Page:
MOUNTAIN VIEW, California (Reuters) - It’s official: the guys who founded Google are grown up.
That was the pronouncement on Thursday from Google Chief Executive Eric Schmidt, who was hired in 2001 to provide mature, traditional business savvy to the Internet search company founded by whiz kids Larry Page and Sergey Brin.
“The boys have grown up,” Schmidt told a news conference ahead of the wildly successful company’s annual meeting.
Now billionaires, the two who formed the company, which has the motto “Don’t Be Evil,” were seen as “brilliant young founders,” Schmidt said.
“They now function in the company as the senior executives with the kind of skills and experience —“
“— We wish he had five years ago,” Page said, finishing Schmidt’s thought.
Page, 35, and Brin, who was born in the Soviet Union 34 years ago, made history in their 20s when they set up the Google search engine.
“Now we don’t have to have the same kind of arguments,” said Schmidt, who at 53 qualifies as an old man by the standards of the youthful Google campus.
“In fact, they really are running the companies that they founded at the scale and with the insights that you would expect of people who are no longer young founders but are mature business leaders,” he offered.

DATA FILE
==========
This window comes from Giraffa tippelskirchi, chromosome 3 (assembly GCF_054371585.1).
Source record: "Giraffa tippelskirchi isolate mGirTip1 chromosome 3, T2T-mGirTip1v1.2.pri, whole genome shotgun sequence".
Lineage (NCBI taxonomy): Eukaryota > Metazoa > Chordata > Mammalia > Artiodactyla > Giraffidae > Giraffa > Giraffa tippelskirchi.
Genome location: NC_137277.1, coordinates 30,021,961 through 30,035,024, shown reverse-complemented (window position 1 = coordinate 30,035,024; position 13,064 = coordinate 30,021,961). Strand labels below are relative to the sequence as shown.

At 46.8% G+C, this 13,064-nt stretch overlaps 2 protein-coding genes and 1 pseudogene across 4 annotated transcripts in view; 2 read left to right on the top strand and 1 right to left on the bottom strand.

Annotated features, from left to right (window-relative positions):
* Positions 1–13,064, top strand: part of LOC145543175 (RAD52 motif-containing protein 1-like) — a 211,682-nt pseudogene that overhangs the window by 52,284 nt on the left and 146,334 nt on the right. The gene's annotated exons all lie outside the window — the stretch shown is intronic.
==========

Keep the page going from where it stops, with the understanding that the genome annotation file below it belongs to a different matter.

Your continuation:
Brin and Page ranked as number 32 and 33 on Forbes’ 2008 list of billionaires, with more than $18 billion each, but on Thursday they downplayed the effects of overwhelming wealth.
“I don’t think at a certain scale it matters, but I do have a pretty good toy budget now,” Brin said when asked about how vast wealth had changed his life. “I just got a new monitor.”
Page mentioned an even more modest benefit: “I don’t have to do laundry.”
To which Schmidt, who favors a more traditional coat and tie to the founders’ more casual dress, replied: “I think the clothes are pretty much the same.”
Brin wore a black pullover shirt. Page wore a black jacket over a gray pullover shirt.
“Those aspects of their personalities have not changed,” Schmidt said. “They care a lot about the principles of the company. They don’t care a lot about the other things.”
NO MORE ALL-NIGHTERS
Both Page and Brin got married over the past year but closely guard their personal lives. At the news conference, both said their work lives had certainly changed.
“One thing is that we have 10 or 20,000 people to help us,” Brin said. “Certainly I am not pulling all-nighters all the time like we were when we were in the garage, when we were only three or four people doing everything.”
“So now I have vastly more help and I think concern about using our time efficiently, having good judgment, making good decisions. That’s kind of a welcome change to me.”
Page highlighted the responsibilities they now carried. “Our opportunity and responsibility has continued to expand,” Page said. “It doesn’t feel all that different to me than it did a few years ago.”
Editing by Peter Henderson and Eric Beech